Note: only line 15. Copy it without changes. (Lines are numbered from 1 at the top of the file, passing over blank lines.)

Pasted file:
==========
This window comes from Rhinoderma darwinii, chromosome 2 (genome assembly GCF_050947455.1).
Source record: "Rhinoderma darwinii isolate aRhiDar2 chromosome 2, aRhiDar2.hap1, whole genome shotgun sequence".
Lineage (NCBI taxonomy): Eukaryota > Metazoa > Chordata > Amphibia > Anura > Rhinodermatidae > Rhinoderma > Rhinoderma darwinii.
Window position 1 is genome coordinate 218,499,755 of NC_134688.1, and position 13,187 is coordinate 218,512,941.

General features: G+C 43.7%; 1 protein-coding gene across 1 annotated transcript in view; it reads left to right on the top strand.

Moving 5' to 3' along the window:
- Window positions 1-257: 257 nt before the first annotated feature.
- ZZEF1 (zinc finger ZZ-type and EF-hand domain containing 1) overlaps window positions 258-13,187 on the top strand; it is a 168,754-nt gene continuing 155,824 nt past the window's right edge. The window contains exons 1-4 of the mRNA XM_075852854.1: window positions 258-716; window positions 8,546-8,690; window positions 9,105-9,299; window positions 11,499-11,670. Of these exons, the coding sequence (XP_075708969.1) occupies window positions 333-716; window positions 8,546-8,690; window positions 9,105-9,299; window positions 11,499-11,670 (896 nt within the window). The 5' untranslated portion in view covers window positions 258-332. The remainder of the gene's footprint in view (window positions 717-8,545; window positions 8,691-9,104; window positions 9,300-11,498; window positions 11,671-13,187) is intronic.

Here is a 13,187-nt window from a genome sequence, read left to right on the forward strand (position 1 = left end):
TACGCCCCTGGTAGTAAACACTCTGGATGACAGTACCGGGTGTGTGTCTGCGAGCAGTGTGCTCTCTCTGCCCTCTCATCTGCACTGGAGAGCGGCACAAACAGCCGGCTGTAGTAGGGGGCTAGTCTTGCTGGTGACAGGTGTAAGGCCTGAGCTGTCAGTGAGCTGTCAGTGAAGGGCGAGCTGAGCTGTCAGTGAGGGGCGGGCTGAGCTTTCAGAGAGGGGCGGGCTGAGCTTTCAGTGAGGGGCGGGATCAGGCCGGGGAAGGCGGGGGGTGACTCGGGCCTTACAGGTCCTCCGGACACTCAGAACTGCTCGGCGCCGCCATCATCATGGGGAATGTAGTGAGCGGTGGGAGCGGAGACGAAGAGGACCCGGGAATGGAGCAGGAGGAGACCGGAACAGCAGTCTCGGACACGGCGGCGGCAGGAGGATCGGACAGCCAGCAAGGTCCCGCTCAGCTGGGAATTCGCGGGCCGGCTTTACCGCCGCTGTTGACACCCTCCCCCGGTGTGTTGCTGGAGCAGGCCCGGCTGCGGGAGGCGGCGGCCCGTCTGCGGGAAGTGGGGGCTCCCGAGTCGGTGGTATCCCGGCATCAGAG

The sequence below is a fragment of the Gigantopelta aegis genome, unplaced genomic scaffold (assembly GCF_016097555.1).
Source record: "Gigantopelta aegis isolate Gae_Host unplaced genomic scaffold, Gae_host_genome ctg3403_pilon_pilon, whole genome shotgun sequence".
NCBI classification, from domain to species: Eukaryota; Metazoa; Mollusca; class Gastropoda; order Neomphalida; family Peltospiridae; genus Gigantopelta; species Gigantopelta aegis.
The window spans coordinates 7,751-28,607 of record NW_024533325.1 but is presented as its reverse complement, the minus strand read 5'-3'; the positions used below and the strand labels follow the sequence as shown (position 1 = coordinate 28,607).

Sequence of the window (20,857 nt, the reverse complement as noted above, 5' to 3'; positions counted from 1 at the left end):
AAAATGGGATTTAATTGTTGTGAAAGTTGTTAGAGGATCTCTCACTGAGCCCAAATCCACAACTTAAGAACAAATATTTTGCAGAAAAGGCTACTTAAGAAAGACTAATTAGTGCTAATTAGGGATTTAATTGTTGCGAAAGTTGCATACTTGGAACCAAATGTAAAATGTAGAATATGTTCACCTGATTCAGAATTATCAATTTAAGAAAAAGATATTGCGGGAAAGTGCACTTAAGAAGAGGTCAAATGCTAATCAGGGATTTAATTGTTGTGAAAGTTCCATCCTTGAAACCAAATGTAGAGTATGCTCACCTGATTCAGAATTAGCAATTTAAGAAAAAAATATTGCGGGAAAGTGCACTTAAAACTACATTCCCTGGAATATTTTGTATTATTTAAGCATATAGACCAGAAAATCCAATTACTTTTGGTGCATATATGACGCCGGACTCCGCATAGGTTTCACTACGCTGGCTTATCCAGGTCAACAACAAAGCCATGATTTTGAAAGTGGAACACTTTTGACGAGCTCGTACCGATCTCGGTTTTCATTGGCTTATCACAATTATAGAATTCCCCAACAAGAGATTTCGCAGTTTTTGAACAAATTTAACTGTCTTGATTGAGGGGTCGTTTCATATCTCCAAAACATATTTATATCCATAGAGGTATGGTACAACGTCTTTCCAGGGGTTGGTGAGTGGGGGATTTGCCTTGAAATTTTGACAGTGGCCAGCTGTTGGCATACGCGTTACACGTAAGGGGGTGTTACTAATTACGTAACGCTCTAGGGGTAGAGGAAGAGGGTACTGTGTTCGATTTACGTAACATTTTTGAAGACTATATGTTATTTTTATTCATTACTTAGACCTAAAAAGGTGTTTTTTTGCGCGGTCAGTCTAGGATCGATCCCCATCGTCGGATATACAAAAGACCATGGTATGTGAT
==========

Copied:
Sequence of the window (20,857 nt, the reverse complement as noted above, 5' to 3'; positions counted from 1 at the left end):